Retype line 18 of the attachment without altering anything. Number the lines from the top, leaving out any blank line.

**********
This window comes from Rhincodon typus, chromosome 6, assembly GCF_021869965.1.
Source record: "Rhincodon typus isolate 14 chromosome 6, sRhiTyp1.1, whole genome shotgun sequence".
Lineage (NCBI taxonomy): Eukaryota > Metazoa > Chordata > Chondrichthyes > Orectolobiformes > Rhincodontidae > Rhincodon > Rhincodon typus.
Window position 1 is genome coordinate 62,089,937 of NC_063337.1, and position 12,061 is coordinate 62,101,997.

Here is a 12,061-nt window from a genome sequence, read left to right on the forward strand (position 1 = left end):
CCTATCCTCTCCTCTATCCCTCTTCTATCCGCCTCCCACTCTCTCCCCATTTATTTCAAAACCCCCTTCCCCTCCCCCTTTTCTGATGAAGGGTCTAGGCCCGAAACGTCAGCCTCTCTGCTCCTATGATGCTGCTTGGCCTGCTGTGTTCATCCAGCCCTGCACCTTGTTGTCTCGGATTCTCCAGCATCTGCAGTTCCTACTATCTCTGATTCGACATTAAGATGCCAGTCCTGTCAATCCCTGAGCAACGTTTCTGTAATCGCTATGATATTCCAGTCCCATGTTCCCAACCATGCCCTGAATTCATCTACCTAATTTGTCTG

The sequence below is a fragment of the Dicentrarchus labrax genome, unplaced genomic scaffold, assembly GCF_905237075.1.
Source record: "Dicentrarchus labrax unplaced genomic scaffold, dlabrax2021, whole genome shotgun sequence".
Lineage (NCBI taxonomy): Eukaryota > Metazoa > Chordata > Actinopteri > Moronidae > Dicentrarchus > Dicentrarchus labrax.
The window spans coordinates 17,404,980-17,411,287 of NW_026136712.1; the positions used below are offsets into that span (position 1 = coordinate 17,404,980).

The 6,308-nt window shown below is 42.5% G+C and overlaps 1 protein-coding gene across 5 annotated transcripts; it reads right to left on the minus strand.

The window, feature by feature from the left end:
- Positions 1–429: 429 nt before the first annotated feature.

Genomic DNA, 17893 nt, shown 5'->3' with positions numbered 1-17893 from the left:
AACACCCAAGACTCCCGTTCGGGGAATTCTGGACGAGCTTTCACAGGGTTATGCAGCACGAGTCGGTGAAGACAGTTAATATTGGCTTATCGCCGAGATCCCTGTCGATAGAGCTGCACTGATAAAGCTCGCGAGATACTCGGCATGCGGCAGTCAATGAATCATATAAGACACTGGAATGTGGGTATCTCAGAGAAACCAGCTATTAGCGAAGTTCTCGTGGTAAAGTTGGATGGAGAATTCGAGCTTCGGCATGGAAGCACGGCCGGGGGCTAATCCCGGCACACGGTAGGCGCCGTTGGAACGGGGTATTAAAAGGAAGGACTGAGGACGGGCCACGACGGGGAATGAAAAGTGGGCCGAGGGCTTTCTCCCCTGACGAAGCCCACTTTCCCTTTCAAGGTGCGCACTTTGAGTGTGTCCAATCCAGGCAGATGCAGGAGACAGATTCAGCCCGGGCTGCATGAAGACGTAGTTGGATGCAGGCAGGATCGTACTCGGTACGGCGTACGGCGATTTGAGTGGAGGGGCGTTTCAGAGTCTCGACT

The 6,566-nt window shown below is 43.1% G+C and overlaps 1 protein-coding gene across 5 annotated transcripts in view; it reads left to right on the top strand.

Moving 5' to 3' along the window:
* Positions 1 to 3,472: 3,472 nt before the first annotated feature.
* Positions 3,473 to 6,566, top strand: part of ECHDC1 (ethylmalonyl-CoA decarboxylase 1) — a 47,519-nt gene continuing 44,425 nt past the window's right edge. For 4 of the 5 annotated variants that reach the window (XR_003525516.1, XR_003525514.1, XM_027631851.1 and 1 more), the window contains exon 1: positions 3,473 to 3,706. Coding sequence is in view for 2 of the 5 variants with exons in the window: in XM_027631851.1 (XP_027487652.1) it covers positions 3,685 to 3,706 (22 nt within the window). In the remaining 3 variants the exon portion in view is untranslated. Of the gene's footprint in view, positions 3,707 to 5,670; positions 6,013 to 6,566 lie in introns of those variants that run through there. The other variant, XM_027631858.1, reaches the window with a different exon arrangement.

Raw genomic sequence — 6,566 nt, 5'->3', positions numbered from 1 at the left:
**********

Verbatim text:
* Positions 1 to 3,472: 3,472 nt before the first annotated feature.